Apple has announced a redesigned MacBook Pro, which now includes a 14-inch screen, Apple’s new M1 Pro and Max chips, a notch, squared-off design, and a wider selection of ports in addition to the standard Thunderbolt ones — it brings back the HDMI port and SD card reader and adds a MagSafe 3 connector for charging (though you can also charge it with the Thunderbolt ports if your house is littered with USB-C power bricks). It starts at $1,999 and can be ordered “today.”
It has a 14.2-inch 120Hz ProMotion Mini LED display, which Apple is branding as “Liquid Retina Pro XDR.” It has slimmer bezels than the previous generation but also includes a notch, which houses a 1080p webcam but not Apple’s Face ID system. Resolution-wise, the 14-inch model runs at 3024 by 1964, and it can run at 1,000 nits sustained brightness and 1,600 nits peak brightness.
You can configure the 14-inch MacBook Pro with Apple’s new M1 Pro or M1 Max chips. Both can feature 10 CPU cores — the Pro can have a 14- or 16-core GPU, while the Max has 24- and 32-core GPU options. The new MacBook Pro comes with 16GB of RAM standard, and you can upgrade to 32GB with the M1 Pro or 64 GB with the M1 Max. However, the M1 Pro included with the $1,999 base model is a trimmed-down version of the CPU — it only features eight CPU cores and 14 GPU cores.
The base also comes with a weaker 67W power adapter — to upgrade to the “real” M1 Pro with 10 CPU cores and 16 GPU cores, you’re looking at spending at least $2,300 before tax (and that model will come with a 512GB SSD). There’s also the $2,499 pre-built model, which comes with the fully loaded M1 Pro, a 1TB SSD, and a 96W charger (though the upgraded charger is included in the base model if you configure a CPU upgrade).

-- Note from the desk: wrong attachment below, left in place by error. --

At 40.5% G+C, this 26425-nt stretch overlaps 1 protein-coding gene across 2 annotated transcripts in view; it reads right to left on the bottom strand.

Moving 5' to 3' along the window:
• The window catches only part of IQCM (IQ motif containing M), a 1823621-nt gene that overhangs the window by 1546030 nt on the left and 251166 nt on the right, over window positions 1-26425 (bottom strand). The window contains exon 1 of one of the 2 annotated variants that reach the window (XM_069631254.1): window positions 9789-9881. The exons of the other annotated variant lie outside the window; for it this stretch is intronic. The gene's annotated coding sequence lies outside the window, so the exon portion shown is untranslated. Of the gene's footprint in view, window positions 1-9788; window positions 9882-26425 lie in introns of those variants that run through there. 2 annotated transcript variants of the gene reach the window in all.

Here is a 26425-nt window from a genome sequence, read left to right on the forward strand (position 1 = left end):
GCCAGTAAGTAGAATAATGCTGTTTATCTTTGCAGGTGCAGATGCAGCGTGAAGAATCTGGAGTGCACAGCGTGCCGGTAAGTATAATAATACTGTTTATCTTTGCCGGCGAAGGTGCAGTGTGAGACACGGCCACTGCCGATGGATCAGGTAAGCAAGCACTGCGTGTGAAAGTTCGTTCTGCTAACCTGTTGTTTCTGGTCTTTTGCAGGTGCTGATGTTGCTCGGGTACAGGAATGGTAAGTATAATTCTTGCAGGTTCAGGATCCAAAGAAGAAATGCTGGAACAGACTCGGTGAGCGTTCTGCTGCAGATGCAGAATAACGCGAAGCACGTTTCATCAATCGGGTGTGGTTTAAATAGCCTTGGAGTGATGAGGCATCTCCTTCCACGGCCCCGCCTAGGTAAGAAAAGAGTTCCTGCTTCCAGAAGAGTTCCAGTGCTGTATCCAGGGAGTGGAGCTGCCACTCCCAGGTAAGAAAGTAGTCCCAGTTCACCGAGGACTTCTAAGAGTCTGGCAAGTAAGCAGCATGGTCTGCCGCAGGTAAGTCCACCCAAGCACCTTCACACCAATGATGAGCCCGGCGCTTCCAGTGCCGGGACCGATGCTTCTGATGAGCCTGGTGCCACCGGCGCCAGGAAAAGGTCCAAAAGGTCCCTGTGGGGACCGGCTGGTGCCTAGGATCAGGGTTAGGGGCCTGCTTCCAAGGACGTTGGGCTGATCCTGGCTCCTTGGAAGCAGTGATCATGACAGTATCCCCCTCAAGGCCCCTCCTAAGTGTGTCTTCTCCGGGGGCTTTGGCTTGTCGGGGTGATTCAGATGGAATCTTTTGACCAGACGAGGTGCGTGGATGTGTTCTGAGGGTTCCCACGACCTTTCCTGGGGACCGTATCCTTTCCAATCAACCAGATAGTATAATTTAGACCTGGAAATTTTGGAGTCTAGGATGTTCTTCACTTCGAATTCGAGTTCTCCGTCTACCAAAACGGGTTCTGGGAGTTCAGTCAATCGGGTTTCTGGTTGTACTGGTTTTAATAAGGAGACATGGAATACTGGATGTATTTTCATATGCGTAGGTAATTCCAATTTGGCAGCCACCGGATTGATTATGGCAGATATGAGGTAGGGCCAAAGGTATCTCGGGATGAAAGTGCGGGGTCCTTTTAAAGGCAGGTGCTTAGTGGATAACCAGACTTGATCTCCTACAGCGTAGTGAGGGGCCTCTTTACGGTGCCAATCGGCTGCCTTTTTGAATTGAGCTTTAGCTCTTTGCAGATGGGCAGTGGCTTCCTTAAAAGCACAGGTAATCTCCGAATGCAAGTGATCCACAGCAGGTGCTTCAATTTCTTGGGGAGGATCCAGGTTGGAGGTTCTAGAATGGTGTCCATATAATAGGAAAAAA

In addition to all the new (well, returning) ports, the 14-inch MacBook Pro adds a third Thunderbolt port compared to its 13-inch counterpart. The Thunderbolt ports are now Thunderbolt 4, an upgrade from the Thunderbolt 3 ports on the previous models. The 14-inch also includes a “high-fidelity” speaker system, and a headphone jack that supports “high impedance” headphones, though Apple’s spec page doesn’t specify how many Ohms that translates to.
The redesign is the first major one in Apple’s pro laptop lineup since 2016, the year that brought ill-fated butterfly keyboards, the Touch Bar, and Thunderbolt 3 as the standard and only port type (with the exception of a headphone jack, of course). It also marks the return of the midsize 14-inch screen, which Apple hasn’t put on a laptop since the 2005 iBook G4.
Compared to that redesign, though, Apple’s new laptops seem to be an about-face — the 2016 redesign ditched the ports, and now they’re back. Apple also added the Touch Bar in 2016, and that’s also been replaced by a set of function keys. And the 13-inch M1 MacBook Pro had limitations that the 14-inch doesn't — it could only drive one external display, where Apple says that the M1 Pro-equipped MacBook Pro can drive two Pro Display XDRs, and the M1 Max version can drive three.
It’s nice to see Apple more clearly differentiating the smaller MacBook Pros. The lineup has been a bit confusing for the past few years — the two-port MacBook Pro and four-port 13-inch computers were awkwardly lumped together but were pretty different computers with different processors and prices. Now, the screen size difference makes the distinction clear: people looking for portability can get the Air or 13-inch Pro, and the 14-inch Pro exists for those looking for more horsepower.